As part of Volunteers’ Week, we’ve asked volunteers to share their stories and let us know what being a food bank volunteer means to them. Here’s what they told us:

Alice, Carrickfergus Foodbank

“Having lost our family home and business at the time of the financial crash, I know what it is to face crisis and to need support and come out the other side. I understand how people can feel embarrassed and sceptical about using a food bank, but so many when they come through the doors realise there is care and support. The fact that the food bank is confidential was a key factor for me.”

Anonymous, Norwich Foodbank

“I wanted to volunteer for the food bank, as I found the thought of fellow human beings in the UK going hungry so distressing. Being a shift worker, I could never really help out apart from money and the odd supermarket collection. When Covid hit and I was furloughed, I managed to get three shifts a week at the food bank warehouse. I’m welling up writing this, it totally saved me.

“I had no direction whatsoever in life except to the off licence, I don’t think I would have got through 2020 without knowing I was helping others, and this gave me a purpose to get up each day and appreciate life. Each shift was full of lovely people, we had a laugh, and then each Friday an email would arrive explaining how everyone’s efforts had contributed to helping others – it was such a lift. I went back to work in November a different person.”

Anonymous, North Liverpool Foodbank

“I started volunteering at the food bank originally as I was early on in recovery from alcoholism and mental health problems, and I knew I wasn’t quite ready for work. I needed to build my confidence up and felt this would be a good way to start. I suffer with anxiety and I don’t go out much due to this and ill health, so I was very isolated. I was nervous to start but I was made to feel part of the team straight away. The team were so supportive in the office and the food bank; they knew my background, yet any help I could offer was grateful welcomed.

“I have been shown nothing but kindness and care by the staff and volunteers. It’s like being part of a big family and that we matter just as much as the people visiting the food bank. It’s just a pleasure to volunteer there. My confidence is growing, I have a purpose now, and I feel like the experience could potentially lead to work. It has definitely been a great experience for me. One I can highly recommend!”

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Scottish Tech Army: celebrating volunteer partnerships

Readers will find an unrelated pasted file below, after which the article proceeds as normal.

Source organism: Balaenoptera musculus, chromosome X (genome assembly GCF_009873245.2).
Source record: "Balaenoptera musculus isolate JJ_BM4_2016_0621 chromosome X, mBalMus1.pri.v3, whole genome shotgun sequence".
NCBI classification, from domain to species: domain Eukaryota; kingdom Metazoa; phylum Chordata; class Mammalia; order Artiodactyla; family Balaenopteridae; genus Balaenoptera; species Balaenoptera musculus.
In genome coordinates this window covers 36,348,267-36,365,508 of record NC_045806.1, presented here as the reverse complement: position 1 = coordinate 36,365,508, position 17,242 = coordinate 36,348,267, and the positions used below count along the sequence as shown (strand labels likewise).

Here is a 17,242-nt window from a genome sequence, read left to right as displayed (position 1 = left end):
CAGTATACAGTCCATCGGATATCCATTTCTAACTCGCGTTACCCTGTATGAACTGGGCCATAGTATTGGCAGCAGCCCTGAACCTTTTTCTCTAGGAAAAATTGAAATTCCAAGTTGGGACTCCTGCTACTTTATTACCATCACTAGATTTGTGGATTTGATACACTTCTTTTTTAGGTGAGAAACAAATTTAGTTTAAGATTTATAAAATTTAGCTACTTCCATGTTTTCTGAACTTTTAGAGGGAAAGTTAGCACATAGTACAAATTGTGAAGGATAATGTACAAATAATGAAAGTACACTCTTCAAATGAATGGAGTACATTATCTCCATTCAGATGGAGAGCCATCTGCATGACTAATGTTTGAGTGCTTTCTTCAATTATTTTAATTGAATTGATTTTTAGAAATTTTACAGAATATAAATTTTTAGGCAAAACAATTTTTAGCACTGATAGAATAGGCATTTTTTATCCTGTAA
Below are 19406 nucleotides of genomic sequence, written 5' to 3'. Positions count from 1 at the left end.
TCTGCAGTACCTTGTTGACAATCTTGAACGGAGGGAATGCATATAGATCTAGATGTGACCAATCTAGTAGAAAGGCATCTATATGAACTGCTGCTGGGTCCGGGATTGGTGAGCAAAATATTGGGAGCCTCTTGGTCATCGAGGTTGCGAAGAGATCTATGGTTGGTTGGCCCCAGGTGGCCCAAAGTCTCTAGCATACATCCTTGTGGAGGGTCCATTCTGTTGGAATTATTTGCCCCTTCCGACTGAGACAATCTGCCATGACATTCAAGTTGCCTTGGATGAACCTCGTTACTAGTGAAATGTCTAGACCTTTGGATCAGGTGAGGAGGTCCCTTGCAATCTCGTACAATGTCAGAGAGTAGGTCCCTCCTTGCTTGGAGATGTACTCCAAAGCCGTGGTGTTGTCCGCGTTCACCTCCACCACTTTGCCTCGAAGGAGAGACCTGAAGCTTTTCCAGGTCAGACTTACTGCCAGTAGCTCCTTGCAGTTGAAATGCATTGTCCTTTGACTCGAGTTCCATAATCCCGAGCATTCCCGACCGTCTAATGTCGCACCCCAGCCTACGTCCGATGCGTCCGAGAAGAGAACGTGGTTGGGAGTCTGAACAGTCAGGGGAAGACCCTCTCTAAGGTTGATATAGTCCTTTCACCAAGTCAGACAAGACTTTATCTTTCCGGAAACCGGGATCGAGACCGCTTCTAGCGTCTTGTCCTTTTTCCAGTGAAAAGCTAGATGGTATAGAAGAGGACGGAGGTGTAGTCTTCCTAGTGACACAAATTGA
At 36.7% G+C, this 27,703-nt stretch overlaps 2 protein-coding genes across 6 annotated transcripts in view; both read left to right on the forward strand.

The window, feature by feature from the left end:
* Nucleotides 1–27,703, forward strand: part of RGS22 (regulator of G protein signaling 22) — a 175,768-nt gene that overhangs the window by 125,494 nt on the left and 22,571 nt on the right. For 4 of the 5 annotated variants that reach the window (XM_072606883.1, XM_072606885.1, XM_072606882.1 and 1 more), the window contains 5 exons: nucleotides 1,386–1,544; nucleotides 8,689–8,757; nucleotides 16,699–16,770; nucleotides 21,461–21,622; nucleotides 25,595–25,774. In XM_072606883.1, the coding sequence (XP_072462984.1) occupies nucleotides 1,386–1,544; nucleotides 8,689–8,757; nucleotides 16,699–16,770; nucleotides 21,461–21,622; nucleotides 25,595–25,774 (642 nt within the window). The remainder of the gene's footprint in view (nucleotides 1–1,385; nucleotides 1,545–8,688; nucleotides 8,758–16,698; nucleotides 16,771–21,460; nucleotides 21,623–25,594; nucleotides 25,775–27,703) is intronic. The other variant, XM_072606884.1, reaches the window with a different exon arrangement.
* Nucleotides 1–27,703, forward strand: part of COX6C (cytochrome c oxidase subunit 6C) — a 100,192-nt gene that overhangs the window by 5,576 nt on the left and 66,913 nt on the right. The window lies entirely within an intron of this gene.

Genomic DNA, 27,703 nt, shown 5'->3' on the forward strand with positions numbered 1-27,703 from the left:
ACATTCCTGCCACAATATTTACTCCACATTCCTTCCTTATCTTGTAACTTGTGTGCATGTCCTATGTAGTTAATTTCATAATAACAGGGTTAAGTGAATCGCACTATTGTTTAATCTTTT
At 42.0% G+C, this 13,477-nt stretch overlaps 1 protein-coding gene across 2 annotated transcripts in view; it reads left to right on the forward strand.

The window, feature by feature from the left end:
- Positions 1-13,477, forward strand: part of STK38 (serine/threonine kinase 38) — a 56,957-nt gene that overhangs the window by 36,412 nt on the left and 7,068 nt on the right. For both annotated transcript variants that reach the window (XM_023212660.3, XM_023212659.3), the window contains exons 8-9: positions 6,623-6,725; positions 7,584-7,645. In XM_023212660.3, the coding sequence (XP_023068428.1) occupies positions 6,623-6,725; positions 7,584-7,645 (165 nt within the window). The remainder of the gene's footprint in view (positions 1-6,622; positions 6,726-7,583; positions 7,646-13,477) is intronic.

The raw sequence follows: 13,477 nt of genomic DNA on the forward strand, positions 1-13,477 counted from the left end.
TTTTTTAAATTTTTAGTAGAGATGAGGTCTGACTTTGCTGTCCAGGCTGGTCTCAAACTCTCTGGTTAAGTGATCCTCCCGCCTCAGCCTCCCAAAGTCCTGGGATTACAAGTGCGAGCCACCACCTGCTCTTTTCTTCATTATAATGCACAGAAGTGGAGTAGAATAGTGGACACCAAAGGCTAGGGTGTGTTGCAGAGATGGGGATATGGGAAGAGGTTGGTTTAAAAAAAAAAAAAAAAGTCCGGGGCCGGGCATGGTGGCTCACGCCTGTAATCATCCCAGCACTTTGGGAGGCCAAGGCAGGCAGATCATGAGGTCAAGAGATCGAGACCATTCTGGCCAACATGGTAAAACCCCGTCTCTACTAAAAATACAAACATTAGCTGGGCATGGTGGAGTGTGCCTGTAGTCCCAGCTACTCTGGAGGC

1 Jun

As a charity, we hugely value the time, skils, and experience provided by the network’s 28,000 food bank volunteers. As part of our commitment to them, we launched a project in March 2020 to provide all of the food banks in the Trussell Trust network with access to Assemble, a volunteer management system. Assemble is a comprehensive volunteering system focused on empowering and supporting volunteers, streamlining processes, and celebrating the impact and contribution made by both individuals and teams.

We’re delighted to now have over 100 food banks up and running on Assemble, something we couldn’t have done without the support of the Scottish Tech Army.

The Scottish Tech Army (STA) is a not-for-profit company created to help public and third sector organisations with their Covid-19 technical response. They approached us last year to see if they could help and we’ve been so grateful for their expertise and commitment. Led by John and Willie, they have been linking directly with food banks in Scotland, guiding volunteer managers around the system, training them on key functionality, demonstrating the associated app, and answering questions. More recently, they’ve been hosting online volunteer training sessions open to food bank volunteers throughout the UK to build confidence, answer questions, and deepen understanding. These sessions will be continuing over the coming months as an extra, and greatly valued, support stream for those coming onto the system for the first time.

Assemble offers a fantastic way for food banks to support their volunteers and provide an outstanding volunteering experience, but that does mean some changes in how things are done. This Volunteers’ Week, we’ll not only be honouring the incredible effort of food bank volunteers, but also the amazing support given to STA volunteers who have enabled food banks to navigate system changes with ease.

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Amazing fundraising in Aylesbury

1 Jun

By Susan, Aylesbury

When the pandemic hit last year, I realised so many people were going through hardship and couldn’t afford the basics, such as food. So, I started thinking how I could help and do my bit for the community.

People contribute and support food banks in any way they can: some hold coffee mornings to raise money while others might make cakes. I love gardening and I have a big garden with lots of plants, so I thought why not share them with other people to support a good cause? In April 2020 I set up a stall outside my house and started selling my plants. The idea turned out to be a success and it was really appreciated by passers-by: it raised £700 for Aylesbury Foodbank.